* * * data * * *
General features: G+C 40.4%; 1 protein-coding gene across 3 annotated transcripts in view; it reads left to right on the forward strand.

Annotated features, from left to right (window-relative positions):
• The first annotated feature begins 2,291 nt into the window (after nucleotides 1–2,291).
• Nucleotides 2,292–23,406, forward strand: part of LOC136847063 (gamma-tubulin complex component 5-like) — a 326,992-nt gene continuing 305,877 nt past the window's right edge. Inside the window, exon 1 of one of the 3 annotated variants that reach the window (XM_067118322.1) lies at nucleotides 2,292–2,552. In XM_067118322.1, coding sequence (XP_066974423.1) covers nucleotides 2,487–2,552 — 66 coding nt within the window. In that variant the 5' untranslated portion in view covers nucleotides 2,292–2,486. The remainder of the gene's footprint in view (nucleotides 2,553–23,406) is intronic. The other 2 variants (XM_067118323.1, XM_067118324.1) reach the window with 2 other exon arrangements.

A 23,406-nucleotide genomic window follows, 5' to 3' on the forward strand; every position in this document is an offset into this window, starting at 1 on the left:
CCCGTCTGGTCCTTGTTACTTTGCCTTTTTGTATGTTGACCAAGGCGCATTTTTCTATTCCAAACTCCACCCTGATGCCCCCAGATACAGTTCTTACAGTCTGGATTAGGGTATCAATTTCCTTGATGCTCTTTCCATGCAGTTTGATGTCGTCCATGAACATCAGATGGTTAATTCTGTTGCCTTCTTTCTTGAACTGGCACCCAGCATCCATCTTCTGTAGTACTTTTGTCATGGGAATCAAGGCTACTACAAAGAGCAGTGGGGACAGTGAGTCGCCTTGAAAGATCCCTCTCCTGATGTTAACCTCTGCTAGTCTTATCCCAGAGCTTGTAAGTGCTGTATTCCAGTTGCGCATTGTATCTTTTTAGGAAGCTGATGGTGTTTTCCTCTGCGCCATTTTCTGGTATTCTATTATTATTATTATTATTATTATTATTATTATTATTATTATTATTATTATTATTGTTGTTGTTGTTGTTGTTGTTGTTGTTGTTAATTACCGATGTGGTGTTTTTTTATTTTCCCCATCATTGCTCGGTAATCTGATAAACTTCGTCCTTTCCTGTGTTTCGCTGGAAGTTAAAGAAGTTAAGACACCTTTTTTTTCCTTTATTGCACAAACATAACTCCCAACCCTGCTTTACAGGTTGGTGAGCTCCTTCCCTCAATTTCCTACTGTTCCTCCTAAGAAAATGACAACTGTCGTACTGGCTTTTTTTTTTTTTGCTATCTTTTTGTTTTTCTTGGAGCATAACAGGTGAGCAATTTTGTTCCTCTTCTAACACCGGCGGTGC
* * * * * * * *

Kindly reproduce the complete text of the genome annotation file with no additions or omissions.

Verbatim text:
General features: G+C 40.4%; 1 protein-coding gene across 3 annotated transcripts in view; it reads left to right on the forward strand.

Annotated features, from left to right (window-relative positions):
• The first annotated feature begins 2,291 nt into the window (after nucleotides 1–2,291).
• Nucleotides 2,292–23,406, forward strand: part of LOC136847063 (gamma-tubulin complex component 5-like) — a 326,992-nt gene continuing 305,877 nt past the window's right edge. Inside the window, exon 1 of one of the 3 annotated variants that reach the window (XM_067118322.1) lies at nucleotides 2,292–2,552. In XM_067118322.1, coding sequence (XP_066974423.1) covers nucleotides 2,487–2,552 — 66 coding nt within the window. In that variant the 5' untranslated portion in view covers nucleotides 2,292–2,486. The remainder of the gene's footprint in view (nucleotides 2,553–23,406) is intronic. The other 2 variants (XM_067118323.1, XM_067118324.1) reach the window with 2 other exon arrangements.

A 23,406-nucleotide genomic window follows, 5' to 3' on the forward strand; every position in this document is an offset into this window, starting at 1 on the left:
CCCGTCTGGTCCTTGTTACTTTGCCTTTTTGTATGTTGACCAAGGCGCATTTTTCTATTCCAAACTCCACCCTGATGCCCCCAGATACAGTTCTTACAGTCTGGATTAGGGTATCAATTTCCTTGATGCTCTTTCCATGCAGTTTGATGTCGTCCATGAACATCAGATGGTTAATTCTGTTGCCTTCTTTCTTGAACTGGCACCCAGCATCCATCTTCTGTAGTACTTTTGTCATGGGAATCAAGGCTACTACAAAGAGCAGTGGGGACAGTGAGTCGCCTTGAAAGATCCCTCTCCTGATGTTAACCTCTGCTAGTCTTATCCCAGAGCTTGTAAGTGCTGTATTCCAGTTGCGCATTGTATCTTTTTAGGAAGCTGATGGTGTTTTCCTCTGCGCCATTTTCTGGTATTCTATTATTATTATTATTATTATTATTATTATTATTATTATTATTATTATTATTATTGTTGTTGTTGTTGTTGTTGTTGTTGTTGTTAATTACCGATGTGGTGTTTTTTTATTTTCCCCATCATTGCTCGGTAATCTGATAAACTTCGTCCTTTCCTGTGTTTCGCTGGAAGTTAAAGAAGTTAAGACACCTTTTTTTTCCTTTATTGCACAAACATAACTCCCAACCCTGCTTTACAGGTTGGTGAGCTCCTTCCCTCAATTTCCTACTGTTCCTCCTAAGAAAATGACAACTGTCGTACTGGCTTTTTTTTTTTTTGCTATCTTTTTGTTTTTCTTGGAGCATAACAGGTGAGCAATTTTGTTCCTCTTCTAACACCGGCGGTGC